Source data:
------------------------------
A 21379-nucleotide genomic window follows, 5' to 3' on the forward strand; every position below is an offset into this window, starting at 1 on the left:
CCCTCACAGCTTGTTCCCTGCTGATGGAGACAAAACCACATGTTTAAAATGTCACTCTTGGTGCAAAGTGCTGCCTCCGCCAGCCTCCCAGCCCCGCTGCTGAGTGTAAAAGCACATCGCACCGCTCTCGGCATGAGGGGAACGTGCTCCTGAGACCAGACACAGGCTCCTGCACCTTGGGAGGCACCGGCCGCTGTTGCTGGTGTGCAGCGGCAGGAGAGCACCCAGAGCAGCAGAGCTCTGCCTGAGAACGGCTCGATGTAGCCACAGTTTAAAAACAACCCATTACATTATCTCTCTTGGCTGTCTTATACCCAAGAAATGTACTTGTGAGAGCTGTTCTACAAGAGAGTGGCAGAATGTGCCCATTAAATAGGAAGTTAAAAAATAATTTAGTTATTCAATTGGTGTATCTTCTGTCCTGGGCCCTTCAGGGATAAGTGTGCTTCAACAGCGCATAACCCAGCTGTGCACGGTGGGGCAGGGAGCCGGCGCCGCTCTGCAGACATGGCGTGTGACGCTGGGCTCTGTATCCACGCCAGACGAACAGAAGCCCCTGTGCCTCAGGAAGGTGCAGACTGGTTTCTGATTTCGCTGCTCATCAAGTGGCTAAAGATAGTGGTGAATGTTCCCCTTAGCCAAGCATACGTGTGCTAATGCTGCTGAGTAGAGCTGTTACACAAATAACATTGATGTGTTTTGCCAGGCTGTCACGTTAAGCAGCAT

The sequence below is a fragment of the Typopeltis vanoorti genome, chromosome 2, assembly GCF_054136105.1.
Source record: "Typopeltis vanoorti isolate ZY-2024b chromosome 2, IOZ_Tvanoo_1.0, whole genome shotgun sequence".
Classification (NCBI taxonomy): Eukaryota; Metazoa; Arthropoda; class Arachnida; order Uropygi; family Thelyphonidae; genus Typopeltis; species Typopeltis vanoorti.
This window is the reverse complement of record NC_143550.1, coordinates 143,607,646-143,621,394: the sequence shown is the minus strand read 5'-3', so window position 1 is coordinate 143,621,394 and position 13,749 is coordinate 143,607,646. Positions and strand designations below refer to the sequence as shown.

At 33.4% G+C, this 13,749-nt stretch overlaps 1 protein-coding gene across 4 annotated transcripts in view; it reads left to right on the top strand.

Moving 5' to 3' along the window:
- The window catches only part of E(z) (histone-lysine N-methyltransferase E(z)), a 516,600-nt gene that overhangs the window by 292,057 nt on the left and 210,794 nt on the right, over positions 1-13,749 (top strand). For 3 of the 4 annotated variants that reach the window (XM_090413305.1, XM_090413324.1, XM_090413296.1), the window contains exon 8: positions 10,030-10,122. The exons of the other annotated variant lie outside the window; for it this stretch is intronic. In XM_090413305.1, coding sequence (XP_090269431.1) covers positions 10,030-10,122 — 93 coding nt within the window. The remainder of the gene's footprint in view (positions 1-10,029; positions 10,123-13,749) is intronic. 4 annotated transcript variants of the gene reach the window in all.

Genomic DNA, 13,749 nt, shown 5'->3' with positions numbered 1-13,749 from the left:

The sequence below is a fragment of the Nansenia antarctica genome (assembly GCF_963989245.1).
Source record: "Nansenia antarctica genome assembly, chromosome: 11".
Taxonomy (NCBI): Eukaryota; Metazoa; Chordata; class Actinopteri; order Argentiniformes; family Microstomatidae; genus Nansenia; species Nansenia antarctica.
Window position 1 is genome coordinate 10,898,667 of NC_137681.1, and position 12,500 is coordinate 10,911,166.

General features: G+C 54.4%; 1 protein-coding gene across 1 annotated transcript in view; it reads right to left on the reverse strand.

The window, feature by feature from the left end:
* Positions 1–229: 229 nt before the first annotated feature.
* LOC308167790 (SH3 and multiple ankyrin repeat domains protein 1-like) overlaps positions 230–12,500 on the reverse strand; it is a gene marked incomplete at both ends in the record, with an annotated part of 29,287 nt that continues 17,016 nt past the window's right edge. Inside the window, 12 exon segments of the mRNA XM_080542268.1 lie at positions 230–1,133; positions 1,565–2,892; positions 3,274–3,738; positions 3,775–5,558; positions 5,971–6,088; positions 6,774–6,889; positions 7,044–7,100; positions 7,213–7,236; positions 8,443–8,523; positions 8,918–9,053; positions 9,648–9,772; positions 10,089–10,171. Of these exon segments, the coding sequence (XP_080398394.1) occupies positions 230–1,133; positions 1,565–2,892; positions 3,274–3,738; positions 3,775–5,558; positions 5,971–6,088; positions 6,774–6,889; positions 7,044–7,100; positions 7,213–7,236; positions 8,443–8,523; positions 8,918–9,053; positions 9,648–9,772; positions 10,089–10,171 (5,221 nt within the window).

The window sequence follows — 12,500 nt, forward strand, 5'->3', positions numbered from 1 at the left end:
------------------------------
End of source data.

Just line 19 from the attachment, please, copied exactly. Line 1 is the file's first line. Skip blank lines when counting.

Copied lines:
The window sequence follows — 12,500 nt, forward strand, 5'->3', positions numbered from 1 at the left end: